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Her Fine Blades

Exhibition Portfolio


Solo Exhibition

09.02.24 - 06.04.24

Cape Town

Welcome to the liquid loop. A space of unfettered imagination where the fierce forces of sex and money cast spells over human bodies and behaviour. Welcome to the salon privé – the psychosexual interior. We encourage you to be brave. Explore your corporeal affinities. Leave your etiquette at the door. Abandon your codes of conduct and be taken by a hungry impulse.

Come on in, whisper the twin vixens spinning the roulette wheel, their innocent white gloves entirely ironic. Welcome to your own private casino experience. It’s going to be a long, hard night.

The laws of physics – that broad domain of matter, motion, energy, and force itself – do not apply here. Law in general – not so much. Your body mass index counts for squat. Your neuroplasticity is worth less than your bikini at the poolside of inadmissible desires. To be young and female is to be looked at. So, be young, female and dangerous. In the realm of the avatar, everyone is a bombshell. Atmospheric pressure is increased at a mere cool glint of acknowledgement, a communicative word in the throat. You may find yourself dissolved by your own accelerated pulse – transmogrified and turned to amorphous gloop at an exploratory whim of the artist. Welcome the experience. The consequences will be character building. Or so they say…

With this new body of work, Kate Gottgens takes her capacity for concocting erotic scenarios that defy interpretation into eerie new places. With their ominous frisson of gender politics, these works recall earlier paintings, like Groundwork (horror vacui) (2022), A Sealed Room (2021), and Harvey (2017), which was painted in the year in which the serial abuse of women by media mogul Harvey Weinstein was brought to light. The female energy in those works has migrated into this new series – a strong and dynamic female energy that is life giving, but also potentially life destroying. We’re in decidedly post-‘Me Too’, post-Jeffrey Epstein, post-the-overturning-of-Roe v. Wade territory here and the threat of vengeance is real. Yet, with their time-defying whooshes and blurs, their Kodachrome hues, and their ghostly recall of archival photographs, these paintings are expressly ahistorical, transmitting a sense that time itself is a productive fallacy that has us in its grip, as dizzying as Rohypnol.

In these fraught scenarios, it is the female protagonists, with their come-hither/fuck-you tactics, their talons, their gloves and their stiletto heels, who wield the power. In the spirit of Angela Carter’s feral feminist fairy tales, Ottessa Moshfegh’s dark and musky female fantasies and the 1958 science-fiction horror movie Attack of the 50 Foot Woman, the vengeful femme fatale looms large across these thrillingly taut canvases. Laced with sublimely cathartic humour, these paintings are visual incantations of noir fiction – although noir could be a loaded word in the context of a body of work that might be read as an elaborate auto-critique on the perpetual endgame of white privilege in all its unfettered pathological inwardness.

As a painter, Gottgens is a storyteller inspired by other storytellers. The title of this chapter of paintings is drawn from the title poem of Adrienne Rich’s breakthrough 1963 poetry collection Snapshots of a Daughter-in-Law, in which she repurposes images from domestic life, cites women writers like Emily Dickinson and Mary Wollstonecraft, and parodies the masculine tradition. The surreal lines themselves – ‘at least as beautiful as any boy or helicopter / her fine blades making the air wince’ – which conjure the monstrous violence of blades, nails, slicing, slashing, cutting – are drawn from Simone de Beauvoir’s take-down of patriarchy, The Second Sex. In making these paintings and shaping the anatomy of the figures within the frame, Gottgens was consciously channelling horrifying images from Rich’s poem, like: ‘She shaves her legs until they gleam / like petrified mammoth tusks’.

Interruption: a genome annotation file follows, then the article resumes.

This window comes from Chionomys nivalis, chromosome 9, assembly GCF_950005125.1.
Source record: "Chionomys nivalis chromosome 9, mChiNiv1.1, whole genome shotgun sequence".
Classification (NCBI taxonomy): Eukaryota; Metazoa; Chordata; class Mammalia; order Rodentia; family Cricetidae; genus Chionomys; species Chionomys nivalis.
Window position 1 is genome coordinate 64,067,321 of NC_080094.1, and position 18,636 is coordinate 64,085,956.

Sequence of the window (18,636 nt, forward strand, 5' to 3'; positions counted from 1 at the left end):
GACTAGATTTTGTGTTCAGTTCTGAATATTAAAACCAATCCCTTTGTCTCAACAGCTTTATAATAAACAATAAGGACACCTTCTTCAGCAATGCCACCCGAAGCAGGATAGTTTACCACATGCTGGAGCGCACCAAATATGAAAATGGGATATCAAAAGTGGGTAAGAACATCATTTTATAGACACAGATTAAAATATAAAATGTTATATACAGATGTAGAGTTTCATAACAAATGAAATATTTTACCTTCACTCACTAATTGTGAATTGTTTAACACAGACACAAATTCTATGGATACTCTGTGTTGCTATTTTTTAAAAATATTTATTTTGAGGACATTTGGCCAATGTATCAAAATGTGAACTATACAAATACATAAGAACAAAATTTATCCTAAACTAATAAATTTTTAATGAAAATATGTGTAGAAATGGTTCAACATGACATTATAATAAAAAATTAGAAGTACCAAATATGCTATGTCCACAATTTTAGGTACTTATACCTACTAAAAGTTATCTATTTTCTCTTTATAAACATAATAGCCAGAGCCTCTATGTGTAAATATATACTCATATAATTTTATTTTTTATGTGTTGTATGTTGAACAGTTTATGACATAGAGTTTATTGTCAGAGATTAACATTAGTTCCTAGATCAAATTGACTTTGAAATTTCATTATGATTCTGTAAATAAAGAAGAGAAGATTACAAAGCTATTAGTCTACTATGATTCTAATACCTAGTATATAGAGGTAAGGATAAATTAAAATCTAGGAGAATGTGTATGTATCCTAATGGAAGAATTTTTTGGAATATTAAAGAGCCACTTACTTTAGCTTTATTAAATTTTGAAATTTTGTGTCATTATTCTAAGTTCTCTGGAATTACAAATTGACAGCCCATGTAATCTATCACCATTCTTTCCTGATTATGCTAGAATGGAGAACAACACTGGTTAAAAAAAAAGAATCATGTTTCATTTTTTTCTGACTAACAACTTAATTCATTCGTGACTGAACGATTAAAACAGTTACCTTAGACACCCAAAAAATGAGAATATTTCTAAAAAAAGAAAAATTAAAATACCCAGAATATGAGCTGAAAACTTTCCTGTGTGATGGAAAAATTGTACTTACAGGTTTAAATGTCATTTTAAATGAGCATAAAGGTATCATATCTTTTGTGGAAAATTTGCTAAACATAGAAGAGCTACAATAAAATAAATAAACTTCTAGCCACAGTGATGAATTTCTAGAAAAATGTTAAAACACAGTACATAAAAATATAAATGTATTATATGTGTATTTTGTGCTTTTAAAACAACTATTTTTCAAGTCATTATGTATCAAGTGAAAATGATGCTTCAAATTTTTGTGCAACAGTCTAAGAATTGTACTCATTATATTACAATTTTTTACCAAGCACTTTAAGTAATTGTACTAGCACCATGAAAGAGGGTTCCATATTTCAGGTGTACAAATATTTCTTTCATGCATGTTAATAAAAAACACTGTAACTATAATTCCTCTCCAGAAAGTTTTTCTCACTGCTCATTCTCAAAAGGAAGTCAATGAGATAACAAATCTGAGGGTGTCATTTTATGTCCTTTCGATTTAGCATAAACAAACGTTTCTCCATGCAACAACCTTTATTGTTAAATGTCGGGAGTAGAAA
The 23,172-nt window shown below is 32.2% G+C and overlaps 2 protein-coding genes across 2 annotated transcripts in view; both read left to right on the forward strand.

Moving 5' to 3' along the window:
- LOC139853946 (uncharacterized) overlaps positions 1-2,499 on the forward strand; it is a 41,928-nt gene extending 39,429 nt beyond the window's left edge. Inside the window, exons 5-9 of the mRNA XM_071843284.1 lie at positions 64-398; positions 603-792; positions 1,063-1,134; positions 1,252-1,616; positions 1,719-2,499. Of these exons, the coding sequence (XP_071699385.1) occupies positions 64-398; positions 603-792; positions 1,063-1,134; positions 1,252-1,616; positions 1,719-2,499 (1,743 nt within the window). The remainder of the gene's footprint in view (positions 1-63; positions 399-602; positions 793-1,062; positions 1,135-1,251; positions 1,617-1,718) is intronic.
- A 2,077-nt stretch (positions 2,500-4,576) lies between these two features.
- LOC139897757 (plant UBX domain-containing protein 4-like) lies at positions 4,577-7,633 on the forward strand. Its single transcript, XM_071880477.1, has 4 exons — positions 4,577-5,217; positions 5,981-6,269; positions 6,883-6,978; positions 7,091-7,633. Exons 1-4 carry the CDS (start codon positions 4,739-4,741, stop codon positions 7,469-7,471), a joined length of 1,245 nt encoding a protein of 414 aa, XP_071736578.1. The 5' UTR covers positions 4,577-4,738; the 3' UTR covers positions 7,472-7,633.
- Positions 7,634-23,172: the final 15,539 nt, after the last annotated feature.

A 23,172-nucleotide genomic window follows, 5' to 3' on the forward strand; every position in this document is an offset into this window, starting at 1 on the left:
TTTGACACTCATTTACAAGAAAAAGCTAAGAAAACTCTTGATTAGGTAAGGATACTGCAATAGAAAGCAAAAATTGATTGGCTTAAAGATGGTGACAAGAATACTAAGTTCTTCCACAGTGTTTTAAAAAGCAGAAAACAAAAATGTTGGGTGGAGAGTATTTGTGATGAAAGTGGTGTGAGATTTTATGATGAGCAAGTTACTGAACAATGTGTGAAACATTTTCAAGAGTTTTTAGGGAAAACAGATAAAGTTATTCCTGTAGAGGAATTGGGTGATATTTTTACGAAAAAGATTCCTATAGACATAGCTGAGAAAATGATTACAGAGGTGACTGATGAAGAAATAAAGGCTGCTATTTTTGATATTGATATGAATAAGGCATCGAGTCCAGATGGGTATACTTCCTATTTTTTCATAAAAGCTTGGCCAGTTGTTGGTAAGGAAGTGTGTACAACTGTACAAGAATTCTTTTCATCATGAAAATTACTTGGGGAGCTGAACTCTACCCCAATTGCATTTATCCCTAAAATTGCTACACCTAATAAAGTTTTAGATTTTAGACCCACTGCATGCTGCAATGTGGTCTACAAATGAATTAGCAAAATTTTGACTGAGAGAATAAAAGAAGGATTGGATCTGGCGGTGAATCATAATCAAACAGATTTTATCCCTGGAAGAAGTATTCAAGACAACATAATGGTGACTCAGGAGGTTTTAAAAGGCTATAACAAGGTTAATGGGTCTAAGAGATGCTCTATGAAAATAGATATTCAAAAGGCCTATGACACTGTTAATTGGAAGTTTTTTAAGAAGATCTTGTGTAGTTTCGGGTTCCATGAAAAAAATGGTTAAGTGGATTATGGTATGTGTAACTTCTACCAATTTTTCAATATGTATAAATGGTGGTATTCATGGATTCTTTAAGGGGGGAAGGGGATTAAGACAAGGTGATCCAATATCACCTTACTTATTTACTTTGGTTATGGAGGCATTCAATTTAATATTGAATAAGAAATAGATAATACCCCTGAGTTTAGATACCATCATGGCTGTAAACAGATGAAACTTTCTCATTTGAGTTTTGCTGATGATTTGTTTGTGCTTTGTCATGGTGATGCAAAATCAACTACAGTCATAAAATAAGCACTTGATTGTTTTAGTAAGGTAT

If De Beauvoir was first wave and Rich was second wave, we’re well into fluid, intersectional 21st-century terrain now. Within the frame of Gottgens’s game of time collapse, the past, present and future exist all at once as a continuum, a characteristic of the universe, like gravity or light. Strange phenomena of light bursts, shadow fall and cataclysmic elemental activity play a leading role in her staged narrative constructions. From the perspective of this phantasmal spacetime, men in suits and sunglasses are as much a pastiche of the archaic trope of masculinity as women in cocktail dresses and hairdos – a sort of camp, absurdist visual joke about the Hollywood-fuelled production of these obsolete categories of being.

Take the figure who came to life in the painting Candy Says. She is a she who feels like a he – not quite male, not quite female. To heighten the paradox, they are accompanied by a hovering bunch of breast-like balloons in the night. That’s the story. When Gottgens was deciding what to call the painting, the title of a Velvet Underground song came intuitively to mind. When she looked up the meaning of the song, she discovered that it is about someone who is uncomfortable in their body, questioning their gender. Between the image, the imagination and the canvas, subliminal things happen.

It is extraordinary, and somewhat chilling, to imagine that it all started with Silent Player – the little girl with the clown face…

She’s the axis, the central point of the whole, in control of it all. She’s dealing. With her eyes closed, she’s communicating with everything and everyone – working things. She’s deep in meditation.

And look where it led to. Never underestimate the power of a girl. – Alexandra Dodd

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smac art gallery |Contact: +27 (0)21 461 1029

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